Triple Aught Design (TAD) is a small, employee-owned, American company that takes great pride in producing quality-made gear and apparel in the USA. Everything they make is assembled in the USA from 97% USA-sourced materials. While only being manned by roughly 50 full-time employees, the company is responsible for another 100-200 American jobs through contract workers. TAD’s mission statement on their website you will come across this passage, “Whether on your toughest excursions or in your everyday adventures, we know that exceptional quality and engineered functionality will help you succeed. We make gear and apparel for capable people” I think this last sentence sums up TAD pretty well in my opinion.
The TAD FAST Pack Scout or Scout as I will be referring to it for the remainder of this review was tested over the course of 12 months while being used in applications such as everyday carry, day hikes, and military missions — some even with US Navy SEAL’s in Croatia on boats at night, but we will get into that more later.
Primary Materials: 1000D Cordura Nylon, ITW GhillieTex hardware, YKK zippers
Quality and Comfort
The Scout is designed to be a small, rugged pack for light and fast adventures in the mountains or on the streets; it is a very minimal pack, but don’t let that fool you about its capabilities.
TAD runs small production batches of many of its products, meaning that there are multiple material variations and special editions of almost all of its products. The Scout is no exception, and the variation we will be looking at for this review is the standard 1000D Cordura construction. As stated prior, the Scout is sourced with almost all American-made components and materials, and TAD certainly chose quality materials, including ITW GhillieTex hardware and YKK zippers.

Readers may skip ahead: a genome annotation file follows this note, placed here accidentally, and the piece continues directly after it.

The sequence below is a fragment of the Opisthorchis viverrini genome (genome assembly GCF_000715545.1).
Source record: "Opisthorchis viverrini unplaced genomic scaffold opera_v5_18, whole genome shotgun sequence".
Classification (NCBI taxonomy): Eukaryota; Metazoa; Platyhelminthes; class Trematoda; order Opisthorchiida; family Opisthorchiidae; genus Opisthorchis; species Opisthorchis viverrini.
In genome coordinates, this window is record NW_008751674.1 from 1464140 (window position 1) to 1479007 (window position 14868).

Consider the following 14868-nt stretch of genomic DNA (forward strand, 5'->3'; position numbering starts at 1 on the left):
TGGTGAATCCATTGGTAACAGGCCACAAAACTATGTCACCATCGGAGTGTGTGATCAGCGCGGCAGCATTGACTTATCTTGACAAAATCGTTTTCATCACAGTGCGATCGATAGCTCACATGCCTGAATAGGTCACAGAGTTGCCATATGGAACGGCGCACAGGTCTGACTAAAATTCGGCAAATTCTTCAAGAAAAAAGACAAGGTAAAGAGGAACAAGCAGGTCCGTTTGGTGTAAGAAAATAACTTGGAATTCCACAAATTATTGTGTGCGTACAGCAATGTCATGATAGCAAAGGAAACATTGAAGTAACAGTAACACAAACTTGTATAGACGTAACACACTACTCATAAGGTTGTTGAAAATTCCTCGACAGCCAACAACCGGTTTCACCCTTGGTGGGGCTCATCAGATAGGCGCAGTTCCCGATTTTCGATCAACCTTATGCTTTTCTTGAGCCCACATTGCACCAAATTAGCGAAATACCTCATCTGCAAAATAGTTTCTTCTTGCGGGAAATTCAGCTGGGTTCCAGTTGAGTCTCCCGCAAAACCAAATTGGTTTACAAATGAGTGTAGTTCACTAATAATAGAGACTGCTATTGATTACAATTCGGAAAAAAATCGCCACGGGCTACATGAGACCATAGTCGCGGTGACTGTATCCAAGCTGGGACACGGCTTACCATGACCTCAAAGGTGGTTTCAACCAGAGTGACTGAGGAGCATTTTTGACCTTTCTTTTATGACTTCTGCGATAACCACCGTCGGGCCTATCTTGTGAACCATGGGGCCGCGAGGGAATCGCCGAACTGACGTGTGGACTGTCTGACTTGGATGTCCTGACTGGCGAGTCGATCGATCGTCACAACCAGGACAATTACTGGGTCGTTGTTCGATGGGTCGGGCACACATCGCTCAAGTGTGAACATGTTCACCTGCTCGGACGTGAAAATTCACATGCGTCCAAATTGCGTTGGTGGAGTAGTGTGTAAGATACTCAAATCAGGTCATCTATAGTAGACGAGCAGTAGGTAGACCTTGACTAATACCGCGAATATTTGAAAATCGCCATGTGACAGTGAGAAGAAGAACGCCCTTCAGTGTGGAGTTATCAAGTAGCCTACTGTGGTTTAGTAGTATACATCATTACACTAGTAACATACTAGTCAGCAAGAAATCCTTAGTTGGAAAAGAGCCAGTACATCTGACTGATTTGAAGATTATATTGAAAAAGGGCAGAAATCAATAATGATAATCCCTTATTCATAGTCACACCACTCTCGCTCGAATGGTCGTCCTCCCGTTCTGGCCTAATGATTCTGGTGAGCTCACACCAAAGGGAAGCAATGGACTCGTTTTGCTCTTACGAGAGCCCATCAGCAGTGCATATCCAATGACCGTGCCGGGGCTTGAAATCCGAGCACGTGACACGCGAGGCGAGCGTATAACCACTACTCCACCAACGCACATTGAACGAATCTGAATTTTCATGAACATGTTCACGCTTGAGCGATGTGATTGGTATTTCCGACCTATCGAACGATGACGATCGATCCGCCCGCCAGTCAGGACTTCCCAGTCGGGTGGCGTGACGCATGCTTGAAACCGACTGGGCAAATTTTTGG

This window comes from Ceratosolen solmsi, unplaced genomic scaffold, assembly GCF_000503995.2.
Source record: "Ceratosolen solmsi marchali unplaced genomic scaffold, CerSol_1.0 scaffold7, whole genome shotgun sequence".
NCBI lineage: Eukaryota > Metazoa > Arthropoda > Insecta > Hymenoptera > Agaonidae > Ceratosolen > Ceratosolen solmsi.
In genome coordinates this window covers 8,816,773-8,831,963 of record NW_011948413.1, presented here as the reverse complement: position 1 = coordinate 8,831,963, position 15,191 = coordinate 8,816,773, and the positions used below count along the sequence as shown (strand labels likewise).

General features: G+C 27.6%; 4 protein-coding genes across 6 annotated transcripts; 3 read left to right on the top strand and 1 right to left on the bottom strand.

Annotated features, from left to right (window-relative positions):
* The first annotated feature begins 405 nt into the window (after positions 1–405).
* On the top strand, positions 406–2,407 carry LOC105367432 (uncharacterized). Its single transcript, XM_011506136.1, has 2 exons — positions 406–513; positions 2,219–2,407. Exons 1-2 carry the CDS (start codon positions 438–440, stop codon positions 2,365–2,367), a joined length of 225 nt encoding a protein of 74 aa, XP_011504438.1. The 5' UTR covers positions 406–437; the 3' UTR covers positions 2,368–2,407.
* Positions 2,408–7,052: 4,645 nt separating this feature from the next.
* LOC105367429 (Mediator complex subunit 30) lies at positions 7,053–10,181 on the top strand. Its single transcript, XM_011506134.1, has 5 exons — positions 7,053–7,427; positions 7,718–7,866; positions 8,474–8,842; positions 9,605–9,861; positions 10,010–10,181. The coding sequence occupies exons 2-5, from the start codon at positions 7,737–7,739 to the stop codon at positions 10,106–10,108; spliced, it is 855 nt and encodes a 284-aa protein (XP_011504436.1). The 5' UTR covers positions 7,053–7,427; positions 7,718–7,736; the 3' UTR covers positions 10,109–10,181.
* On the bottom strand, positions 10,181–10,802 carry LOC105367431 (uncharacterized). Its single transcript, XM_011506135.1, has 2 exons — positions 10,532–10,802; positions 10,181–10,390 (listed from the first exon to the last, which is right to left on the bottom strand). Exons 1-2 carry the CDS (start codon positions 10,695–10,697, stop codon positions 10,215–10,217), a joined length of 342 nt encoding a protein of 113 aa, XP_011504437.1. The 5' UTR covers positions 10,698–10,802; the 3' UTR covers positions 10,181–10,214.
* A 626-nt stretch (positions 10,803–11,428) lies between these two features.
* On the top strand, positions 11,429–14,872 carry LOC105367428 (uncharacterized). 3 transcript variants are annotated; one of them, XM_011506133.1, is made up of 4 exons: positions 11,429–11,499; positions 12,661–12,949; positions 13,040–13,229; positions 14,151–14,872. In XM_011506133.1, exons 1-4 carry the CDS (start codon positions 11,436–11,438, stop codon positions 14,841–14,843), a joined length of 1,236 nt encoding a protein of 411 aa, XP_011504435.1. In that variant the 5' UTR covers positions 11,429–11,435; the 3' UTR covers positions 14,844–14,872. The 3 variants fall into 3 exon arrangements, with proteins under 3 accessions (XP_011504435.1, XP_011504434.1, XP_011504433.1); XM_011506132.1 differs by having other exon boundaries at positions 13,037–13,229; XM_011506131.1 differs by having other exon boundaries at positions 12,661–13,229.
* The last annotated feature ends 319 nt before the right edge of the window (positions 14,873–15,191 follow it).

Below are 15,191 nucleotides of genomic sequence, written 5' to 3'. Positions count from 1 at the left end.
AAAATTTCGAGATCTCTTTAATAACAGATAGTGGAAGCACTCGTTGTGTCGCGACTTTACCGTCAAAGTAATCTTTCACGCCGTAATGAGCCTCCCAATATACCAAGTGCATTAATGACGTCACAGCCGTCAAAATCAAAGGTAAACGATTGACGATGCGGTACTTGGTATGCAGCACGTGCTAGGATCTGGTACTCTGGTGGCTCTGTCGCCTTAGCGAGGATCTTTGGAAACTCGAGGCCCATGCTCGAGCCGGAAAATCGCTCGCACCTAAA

The back panel use is the same soft and breathable padding found on the standard FAST Packs. Behind the padding there is a plastic frame sheet for helping the pack keep its shape and prevent anything from jabbing you into the back. While this is not a necessary feature on most lightweight packs, I really appreciate this feature of the Scout. While I did not get a chance to test it, the Scout does come with small waist straps for longer endeavors.
Overall, the quality of the Scout is very high, and while I am the second or third owner of this particular sample, I can tell this bag is built to last.
If I had to describe the Scout in one word I think it would have to be, expandable. TAD has done a wonderful job producing a pack that can be configured for whatever the day or the mission requires while providing an assortment of optional add-ons to meet those demands.
In my testing, I kept the exterior of the pack mostly slick, but there are two removable compression straps, a small number of PALS webbing on each side, and attachment points on the bottom that would allow the addition of TAD’s Transporter Tails to be mounted. Something of note is that the patch panel on this one was a personal modification, and does not come with the bag.